Divo

Is that a word?  The masculine form of ‘diva’?

Anyway, that is what Miles is.  As we strolled through the local greenhouse this afternoon, viewing rows upon rows of the flowers and plants in which Miles’s mama’s soul DELIGHTS, Miles soon began to fuss.

Because there were no people.  Only plants.  And plants do not respond to cute babies.

As soon as we walked back to the front where there were people to fawn over him, Miles perked right up and smiled and laughed and kicked his little legs and waved his little arms.

 

7 months ago!

There was one particular little beautiful, sweet and funny baby born in the world who came to live in our house. Yay!  I hope he will suddenly realize tonight that such a BIG BOY can sleep all the way from 8 to 6 without WAKING ONCE. But even if he doesn’t, I will still be his mama and won’t set him on the curb as I am wont to contemplate at 2:30 and again at 5 and again at 5:47 in the ack emmas.  And I will even still continue to give him all the little things he needs in his daily routine to stay happy and on an even keel throughout the day.  Because he’s my 7 month old little guy.

Also, another yay:  I purchased all the clothes I will need for the coming ‘Summer of the Plump and Matronly Shape” for $32 at Goodwill today.  Goodwill plus:  cheap clothes so that you don’t have to feel bad about buying clothes that you won’t wear for longer than the one single summer of the Plump and Matronly Shape.  Goodwill minus:  apparently ILLITERATE people who cannot read the sign that says NO MORE THAN 6 GARMENTS in the dressing room and who park their shopping cart full of cheap, cheap clothes right in front of the dressing room and proceed to try on EVERY BLESSED THING for 20 minutes while meantime I’m waiting to try on 3 things that would take me about 90 seconds.

What a friend we have in…Cincinnati?

Our neighbors are early 40s occupational therapists with two young sons. Any time we have any interaction with them, they seem quite nice and normal and friendly.  But, that is about it.  They often have cookouts…in fact, they are having one tonight…but they have never invited us and they have never made any friendly overtures of any kinds apart from telling us how much nicer we are than the several owners who lived in this house before us.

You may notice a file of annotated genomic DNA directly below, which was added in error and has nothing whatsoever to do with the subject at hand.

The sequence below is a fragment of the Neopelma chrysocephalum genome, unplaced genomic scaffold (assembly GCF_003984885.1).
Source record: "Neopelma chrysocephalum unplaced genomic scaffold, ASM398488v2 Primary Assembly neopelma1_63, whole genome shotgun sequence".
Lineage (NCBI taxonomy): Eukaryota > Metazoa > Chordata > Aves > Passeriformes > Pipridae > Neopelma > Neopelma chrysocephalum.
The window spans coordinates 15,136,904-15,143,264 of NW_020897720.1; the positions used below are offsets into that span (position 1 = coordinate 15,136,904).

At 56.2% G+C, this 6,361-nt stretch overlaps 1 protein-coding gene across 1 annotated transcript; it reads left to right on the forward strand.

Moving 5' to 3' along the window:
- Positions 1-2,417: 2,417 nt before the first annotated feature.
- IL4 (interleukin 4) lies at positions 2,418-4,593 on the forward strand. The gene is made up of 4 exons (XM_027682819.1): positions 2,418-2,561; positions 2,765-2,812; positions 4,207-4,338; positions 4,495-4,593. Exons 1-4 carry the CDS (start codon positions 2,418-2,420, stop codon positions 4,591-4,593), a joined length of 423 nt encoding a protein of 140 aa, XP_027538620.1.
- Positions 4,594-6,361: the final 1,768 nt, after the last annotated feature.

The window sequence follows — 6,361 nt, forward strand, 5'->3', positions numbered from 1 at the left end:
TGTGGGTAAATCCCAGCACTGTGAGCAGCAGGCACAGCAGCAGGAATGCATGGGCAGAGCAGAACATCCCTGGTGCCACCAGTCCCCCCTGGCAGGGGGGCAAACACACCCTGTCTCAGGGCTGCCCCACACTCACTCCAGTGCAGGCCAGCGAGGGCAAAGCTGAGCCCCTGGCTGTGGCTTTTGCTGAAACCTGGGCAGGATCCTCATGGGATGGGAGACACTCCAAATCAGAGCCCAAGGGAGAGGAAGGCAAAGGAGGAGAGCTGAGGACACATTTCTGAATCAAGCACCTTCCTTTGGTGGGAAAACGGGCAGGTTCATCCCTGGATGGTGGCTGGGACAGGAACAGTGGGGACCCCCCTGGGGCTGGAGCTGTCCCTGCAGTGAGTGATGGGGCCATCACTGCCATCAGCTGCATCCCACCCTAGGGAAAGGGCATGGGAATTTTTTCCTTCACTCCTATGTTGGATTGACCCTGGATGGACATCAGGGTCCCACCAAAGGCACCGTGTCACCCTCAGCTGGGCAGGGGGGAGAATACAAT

Not that I think they should invite us to their parties but seeing them cooking out tonight with their friends and their friends’ kids, I just felt, well, left out and lonely and friendless.  Because we don’t konw anyone here.  We don’t have any friends.  There are a few people I have met whom I would like to call friend, but my relationships with them are just budding.

I know it’s our own fault. We don’t have a church. We’re not outgoing. We don’t ‘join’ things.  It hasn’t taken us this long to find a church before (I guess we are being too particular) and we don’t have anything like at graduate school where you meet lots of people who enjoy the same focus you do. 

We are both reserved people (I know this admission will shock you) and so it’s hard to just plunge right in and get to know people; we are hangers-back types.  And it’s hard right now with taking care of Miles and working and Troy working on his CPA. Our ventures out as a family are brief and pretty much occur around Miles’s naps but I know that Baby Miles just loves to see people and I feel like I need to provide that for him.  I’m trying to find Mom groups in the area but it is slow going.

I don’t know. Usually I don’t think much about how alone we are here but now with Miles…and just tonight, after interacting with some real live people today (ok, it was my midwife and Miles’s ped…but I happen to really LIKE both of them)…I’m feeling like we really do have to do something.

Something that, preferable, falls outside of Miles’s naptime!

High needs? Surely not MY baby…

According to Dr. Sears, who is the ultimate child and baby authority for me since he says ‘trust your instincts’ instead of creating lots artificial schedules and plans, etc, here are 12 signs of a high needs baby. Now, granted, I would reckon that most babies exhibit many of these at least some of the time but in general, I would guess if they are consistent, defining features of your child or infant then probably that child or infant is high needs.

1. Intense: He was pretty intense but it is better now, maybe because he knows his needs are listened to
2. Hyperactive/hypertonic:  his little arms and legs are constantly in motion in the carrier and frequently his little muscles will tense up like he’s got too much energy and has to release it somehow (hypertonic)